So what's this all about? I mean clearly, we don't want get to the point where nuclear weapons are being used, or even being threatened to being used. But, what's it about, then? Do you think it's all about ramping up pressure on China mainly?
Well, I mean, what's it all about for both sides? I think for the North Koreans it's about survival. Then there really is only one thing that they want to do and that is to prevent being invaded and taken over. And they regard the nuclear weapons as their ultimate insurance policy. They look at what happened to Saddam Hussein in Iraq, to Gaddafi in Libya. Gaddafi, who had weapons of mass destruction and gave them up, and say, OK, we're not going to make that mistake.
From the Americans' point of view, it's about, how do we finally deal with this problem that has been building for 20 years? And I think that Donald Trump sees himself as the tough guy who is prepared to take the difficult decisions that he argues that Obama and Bush before him both avoided.
It's a very different approach to his predecessors, isn't it?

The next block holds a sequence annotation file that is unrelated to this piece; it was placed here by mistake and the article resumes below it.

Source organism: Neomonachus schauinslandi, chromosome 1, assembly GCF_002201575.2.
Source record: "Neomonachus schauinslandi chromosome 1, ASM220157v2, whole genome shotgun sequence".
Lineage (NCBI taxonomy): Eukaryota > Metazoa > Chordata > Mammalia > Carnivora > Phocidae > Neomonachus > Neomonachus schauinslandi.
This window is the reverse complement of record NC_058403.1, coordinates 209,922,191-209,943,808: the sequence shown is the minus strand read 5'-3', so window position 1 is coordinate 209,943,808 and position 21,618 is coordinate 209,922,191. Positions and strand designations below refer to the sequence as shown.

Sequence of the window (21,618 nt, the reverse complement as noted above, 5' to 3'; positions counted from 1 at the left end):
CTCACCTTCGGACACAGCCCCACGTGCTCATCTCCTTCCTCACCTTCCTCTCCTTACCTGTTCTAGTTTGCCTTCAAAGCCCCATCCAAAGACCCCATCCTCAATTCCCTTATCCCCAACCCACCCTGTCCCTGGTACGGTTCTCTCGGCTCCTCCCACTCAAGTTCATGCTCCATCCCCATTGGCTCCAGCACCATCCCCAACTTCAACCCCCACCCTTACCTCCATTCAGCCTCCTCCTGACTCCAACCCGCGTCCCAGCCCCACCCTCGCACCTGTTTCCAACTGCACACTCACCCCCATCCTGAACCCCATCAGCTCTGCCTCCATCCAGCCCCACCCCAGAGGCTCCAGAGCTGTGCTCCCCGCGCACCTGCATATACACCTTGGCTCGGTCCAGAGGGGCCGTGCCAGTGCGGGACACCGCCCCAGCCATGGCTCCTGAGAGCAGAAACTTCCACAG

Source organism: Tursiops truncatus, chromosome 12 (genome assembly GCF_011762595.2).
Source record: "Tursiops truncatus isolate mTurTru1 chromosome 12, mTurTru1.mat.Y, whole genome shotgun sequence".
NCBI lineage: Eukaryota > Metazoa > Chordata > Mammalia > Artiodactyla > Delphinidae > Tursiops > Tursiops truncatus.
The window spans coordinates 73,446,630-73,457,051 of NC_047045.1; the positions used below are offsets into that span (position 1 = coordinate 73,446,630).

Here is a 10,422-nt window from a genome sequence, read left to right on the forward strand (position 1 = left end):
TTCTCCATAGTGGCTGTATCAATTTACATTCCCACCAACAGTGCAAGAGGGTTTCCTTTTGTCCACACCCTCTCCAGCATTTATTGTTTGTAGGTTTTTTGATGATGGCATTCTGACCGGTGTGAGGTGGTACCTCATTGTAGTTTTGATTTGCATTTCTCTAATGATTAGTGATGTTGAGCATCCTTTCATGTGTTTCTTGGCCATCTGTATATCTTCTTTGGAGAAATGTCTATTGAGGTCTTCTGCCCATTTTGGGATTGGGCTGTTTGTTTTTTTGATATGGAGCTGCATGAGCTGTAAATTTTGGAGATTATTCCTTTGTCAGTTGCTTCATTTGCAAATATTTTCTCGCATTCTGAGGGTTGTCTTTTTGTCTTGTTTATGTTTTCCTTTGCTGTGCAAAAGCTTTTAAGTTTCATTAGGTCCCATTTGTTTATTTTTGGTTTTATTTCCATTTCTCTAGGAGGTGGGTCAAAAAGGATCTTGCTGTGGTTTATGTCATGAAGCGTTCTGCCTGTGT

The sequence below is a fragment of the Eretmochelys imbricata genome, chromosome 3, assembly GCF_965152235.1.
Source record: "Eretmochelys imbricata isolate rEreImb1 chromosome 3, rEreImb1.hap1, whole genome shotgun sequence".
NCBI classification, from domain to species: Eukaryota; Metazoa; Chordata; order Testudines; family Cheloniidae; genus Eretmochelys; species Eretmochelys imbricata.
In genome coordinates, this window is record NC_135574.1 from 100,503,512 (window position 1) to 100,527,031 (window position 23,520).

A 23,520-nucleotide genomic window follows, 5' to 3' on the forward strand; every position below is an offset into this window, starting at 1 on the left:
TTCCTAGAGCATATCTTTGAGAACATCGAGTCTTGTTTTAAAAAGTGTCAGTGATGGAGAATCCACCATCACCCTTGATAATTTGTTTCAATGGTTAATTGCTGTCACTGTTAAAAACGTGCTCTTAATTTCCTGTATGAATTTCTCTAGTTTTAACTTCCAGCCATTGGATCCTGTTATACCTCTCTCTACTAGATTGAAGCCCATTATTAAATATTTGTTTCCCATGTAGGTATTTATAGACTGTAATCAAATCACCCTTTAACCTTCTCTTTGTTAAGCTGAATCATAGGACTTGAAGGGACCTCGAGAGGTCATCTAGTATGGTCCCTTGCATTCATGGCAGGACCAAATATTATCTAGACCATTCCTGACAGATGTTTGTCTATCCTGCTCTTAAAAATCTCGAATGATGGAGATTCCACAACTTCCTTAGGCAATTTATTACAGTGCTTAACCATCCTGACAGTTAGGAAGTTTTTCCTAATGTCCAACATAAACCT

Yeah. I mean, although it is true that Obama, in his first conversation with Trump, we know said, this issue is building and you're going to have to deal with it. But sure, he is very keen on distancing himself from the previous administrations.
And I think you're right. He has said China is the key. But interestingly, he's also admitted that in a brief conversation with President Xi Jinping of China, that Xi had explained to him that it's a bit more complicated than that. That China may not simply be able to deliver North Korea in the way that Trump had assumed.
And what happens then? I mean, what happens if there are sanctions agreed with China, pressure is piled on the North Koreans, but ultimately they don't back down on this issue?
Well, I think that is the likeliest scenario and the biggest question, because I don't think that North Korea will give up nuclear weapons. As I say, they've tolerated extreme privation in the past. This is a leadership that looks after itself but really its people. And they are also regarded as their ultimate insurance policy, so I don't think they will give them up. The question is what does Trump do then? He's possibly on the horns of either taking an enormous, and I think, unconscionable, risk, or losing faith.